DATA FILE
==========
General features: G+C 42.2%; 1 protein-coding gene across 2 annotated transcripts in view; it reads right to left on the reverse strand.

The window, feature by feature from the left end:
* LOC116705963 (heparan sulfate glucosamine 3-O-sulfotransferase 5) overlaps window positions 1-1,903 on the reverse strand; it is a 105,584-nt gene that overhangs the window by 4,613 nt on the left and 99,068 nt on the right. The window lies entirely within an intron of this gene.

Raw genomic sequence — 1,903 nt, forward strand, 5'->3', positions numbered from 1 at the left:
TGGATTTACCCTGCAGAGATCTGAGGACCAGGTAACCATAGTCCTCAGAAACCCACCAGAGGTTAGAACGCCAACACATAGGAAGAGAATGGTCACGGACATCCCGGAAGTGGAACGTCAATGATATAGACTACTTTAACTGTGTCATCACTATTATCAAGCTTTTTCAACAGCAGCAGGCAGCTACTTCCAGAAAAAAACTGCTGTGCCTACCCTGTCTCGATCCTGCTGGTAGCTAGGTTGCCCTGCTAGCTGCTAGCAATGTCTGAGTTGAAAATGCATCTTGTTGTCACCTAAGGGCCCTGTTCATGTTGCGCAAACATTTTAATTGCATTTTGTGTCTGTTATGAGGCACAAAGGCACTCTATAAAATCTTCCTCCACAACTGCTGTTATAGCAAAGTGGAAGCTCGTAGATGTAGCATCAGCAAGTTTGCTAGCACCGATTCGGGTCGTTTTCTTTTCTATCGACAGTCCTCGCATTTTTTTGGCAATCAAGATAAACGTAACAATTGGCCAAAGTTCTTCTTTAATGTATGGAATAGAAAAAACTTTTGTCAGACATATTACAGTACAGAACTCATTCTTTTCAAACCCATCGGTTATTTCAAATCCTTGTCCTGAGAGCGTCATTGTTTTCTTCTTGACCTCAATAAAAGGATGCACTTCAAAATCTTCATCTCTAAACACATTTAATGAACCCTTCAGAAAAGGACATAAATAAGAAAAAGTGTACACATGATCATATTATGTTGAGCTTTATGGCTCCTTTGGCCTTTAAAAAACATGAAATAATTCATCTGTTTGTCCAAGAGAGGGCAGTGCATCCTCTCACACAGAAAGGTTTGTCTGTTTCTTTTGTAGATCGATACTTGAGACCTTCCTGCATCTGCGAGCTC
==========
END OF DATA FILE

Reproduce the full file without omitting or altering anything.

General features: G+C 42.2%; 1 protein-coding gene across 2 annotated transcripts in view; it reads right to left on the reverse strand.

The window, feature by feature from the left end:
* LOC116705963 (heparan sulfate glucosamine 3-O-sulfotransferase 5) overlaps window positions 1-1,903 on the reverse strand; it is a 105,584-nt gene that overhangs the window by 4,613 nt on the left and 99,068 nt on the right. The window lies entirely within an intron of this gene.

Raw genomic sequence — 1,903 nt, forward strand, 5'->3', positions numbered from 1 at the left:
TGGATTTACCCTGCAGAGATCTGAGGACCAGGTAACCATAGTCCTCAGAAACCCACCAGAGGTTAGAACGCCAACACATAGGAAGAGAATGGTCACGGACATCCCGGAAGTGGAACGTCAATGATATAGACTACTTTAACTGTGTCATCACTATTATCAAGCTTTTTCAACAGCAGCAGGCAGCTACTTCCAGAAAAAAACTGCTGTGCCTACCCTGTCTCGATCCTGCTGGTAGCTAGGTTGCCCTGCTAGCTGCTAGCAATGTCTGAGTTGAAAATGCATCTTGTTGTCACCTAAGGGCCCTGTTCATGTTGCGCAAACATTTTAATTGCATTTTGTGTCTGTTATGAGGCACAAAGGCACTCTATAAAATCTTCCTCCACAACTGCTGTTATAGCAAAGTGGAAGCTCGTAGATGTAGCATCAGCAAGTTTGCTAGCACCGATTCGGGTCGTTTTCTTTTCTATCGACAGTCCTCGCATTTTTTTGGCAATCAAGATAAACGTAACAATTGGCCAAAGTTCTTCTTTAATGTATGGAATAGAAAAAACTTTTGTCAGACATATTACAGTACAGAACTCATTCTTTTCAAACCCATCGGTTATTTCAAATCCTTGTCCTGAGAGCGTCATTGTTTTCTTCTTGACCTCAATAAAAGGATGCACTTCAAAATCTTCATCTCTAAACACATTTAATGAACCCTTCAGAAAAGGACATAAATAAGAAAAAGTGTACACATGATCATATTATGTTGAGCTTTATGGCTCCTTTGGCCTTTAAAAAACATGAAATAATTCATCTGTTTGTCCAAGAGAGGGCAGTGCATCCTCTCACACAGAAAGGTTTGTCTGTTTCTTTTGTAGATCGATACTTGAGACCTTCCTGCATCTGCGAGCTC